Royal Navy's greenest warship ever to deploy on first operational mission later this year
BRITAIN’S ‘greenest’ warship since the age of sail has finally joined the Royal Navy’s fleet after raising the White Ensign for the first time.
Portsmouth-based HMS Tamar took part in the navy tradition during a commissioning ceremony on her namesake river Tamar, in Plymouth, Devon.
The milestone now means before Tamar is officially part of the fleet and ready to venture on her first operational deployment later this year.
The patrol ship’s skipper Lieutenant Commander Michael Hutchinson said it was a remarkable achievement, considering the first of the vessel’s 40-strong crew only joined seven months ago.
‘It’s an incredibly proud moment for the ship,’ he added. ‘We’ve generated really quickly, we’ve done all our training and now we are at the point where we can join the fleet, and start to get ready for our first deployment later this year.’
The vessel, emblazoned with distinctive two red lions on her hull, has been carrying out training around Plymouth Sound, which included her first helicopter landing and live-firing drills.
The 2,000-tonne patrol ship has also been putting her state-of-the-art engines to the test.
Environmentally-friendly Tamar is the first vessel in the fleet to be fitted with ‘catalytic converters’ which can reduce nitrogen-based emissions by up to 95 per cent.
She is the newest of the navy’s second generation of offshore patrol vessels (OPV).
Her role will see her being deployed across the globe for lengthy missions tackling piracy and drug smuggling.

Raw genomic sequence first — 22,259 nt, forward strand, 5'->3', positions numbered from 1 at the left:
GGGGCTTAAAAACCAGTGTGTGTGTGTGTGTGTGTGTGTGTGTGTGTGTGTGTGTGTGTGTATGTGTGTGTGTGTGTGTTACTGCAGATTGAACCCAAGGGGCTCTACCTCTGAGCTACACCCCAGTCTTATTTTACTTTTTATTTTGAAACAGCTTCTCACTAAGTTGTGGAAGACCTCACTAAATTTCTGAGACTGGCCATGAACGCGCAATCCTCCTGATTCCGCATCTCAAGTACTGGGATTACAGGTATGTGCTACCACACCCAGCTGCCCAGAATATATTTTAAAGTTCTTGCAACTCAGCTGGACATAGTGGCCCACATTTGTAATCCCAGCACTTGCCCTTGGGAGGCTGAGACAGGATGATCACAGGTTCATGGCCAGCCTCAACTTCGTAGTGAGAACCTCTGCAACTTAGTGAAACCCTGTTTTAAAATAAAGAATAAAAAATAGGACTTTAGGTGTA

Tamar’s lady sponsor, Lady Brigitte Peach wished Tamar and her crew good luck ahead of their first overseas mission.
She said: ‘Congratulations to you all on the outstanding achievement of your transition to a warship proudly bearing the famous White Ensign.
‘From the wonderful moment of her launch just over a year ago, I followed your excellent progress from build acceptance to a fighting platform.
‘Of course, current circumstances have prevented me from being with you at sea and for the memorable moment of the raising of the White Ensign, but I am there with you in spirit and continue to follow your progress with interest.’
Tamar can carry a maximum of 60 crew on board and has space to accommodate an additional assault force of up to 50 Royal Marines.
The ship is the fourth of five new OPVs, with her older sisters HMS Forth and HMS Medway already on deployment in the Falklands and Caribbean, while HMS Trent is working up to her first mission and HMS Spey is still in construction.